Lets look at it this way if each booking represents a piece of pie, would it make sense to pay $5 for a smaller piece, or a larger piece? In the realm of event and meetings, why should hotels pay the same acquisition cost and expend the same volume of resources and time for small/low revenue bookings? Thats a much smaller piece of the $130 billion proverbial pie, dont you think? Instead, utilizing a truly intuitive and comprehensive sales and catering system that enables efficient self-service and productivity, hotels can for the first time truly control their sales process for group business.
Shifting Away from OTAs in Favor of Direct Bookings
Simplifying the direct group booking process helps to reduce high commissions and dependencies on 3rd parties effectively. In fact, since their introduction in the mid-90s, OTAs have increasingly gained in popularity amongst travelers, currently capturing 39% of the US online digital booking market. Considering booking through OTAs can result in commissions as high as 30%, this is not an ideal format for hotels looking to maximize profit and strengthen their direct relationship with planners.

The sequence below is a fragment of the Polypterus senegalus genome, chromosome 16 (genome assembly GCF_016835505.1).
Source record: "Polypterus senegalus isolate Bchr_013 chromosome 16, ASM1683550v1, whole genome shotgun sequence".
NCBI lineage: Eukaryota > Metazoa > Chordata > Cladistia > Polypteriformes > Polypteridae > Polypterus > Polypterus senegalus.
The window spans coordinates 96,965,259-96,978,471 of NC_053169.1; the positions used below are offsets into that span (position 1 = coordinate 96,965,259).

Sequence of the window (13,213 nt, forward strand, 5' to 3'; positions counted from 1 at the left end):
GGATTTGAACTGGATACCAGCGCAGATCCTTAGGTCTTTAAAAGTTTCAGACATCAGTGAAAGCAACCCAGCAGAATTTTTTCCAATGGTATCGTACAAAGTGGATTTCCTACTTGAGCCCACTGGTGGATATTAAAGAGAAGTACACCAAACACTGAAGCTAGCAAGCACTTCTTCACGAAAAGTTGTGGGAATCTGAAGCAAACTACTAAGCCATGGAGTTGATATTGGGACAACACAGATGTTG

Further, its noted that 52% of millennials (who hold the most significant travel market share) prefer to book hotels via an OTA. With so many millennial planners coming up within the hospitality industry, its ever-important for hotel venues to update their processes to appeal to the modern planner. Hotel venues can finally do precisely that, by offering memorable experiences, faster response times, visual images, mobile-based packages and instant gratification within the group booking process.
Theres no denying it its an exciting time for the hotels as we not only embrace large-scale technological innovations that transform the travel experience, but also the long-awaited digital evolution for groups and events business. Events and group bookings represent a hugely profitable opportunity for hotels, and the time to embrace new sales and catering technology to automate the booking experience for modern planners and hotel sales staff is now.
Lauren HallMore from Lauren Hall
IVvy Inc. offers meeting planners the ability to search, compare and book function space, catering and group accommodations online 24/7 by reviewing real-time availability, rates and inventory posted by venue operators, then manage events using an easy-to use, cloud-based platform and custom websites to attract and register attendees and manage their experience.
IVvy provides conference centers, hotels, restaurants and cruise lines with an integrated revenue management and distribution platform to post availability, rates and inventory; manage inquiries and bookings on any device, anywhere; drive inbound revenue; and enhance reporting and visibility.
IVvy serves over 12,000 users in 13 countries including Hyatt, Wyndham Hotel Group, Accor, Choice, Best Western and other leading hospitality groups; Air New Zealand, Voyager, Flight Center and other travel companies; BMW, KFC, Siemens, Rio Tinto, and other major corporations; government offices; associations; universities; and nonprofits.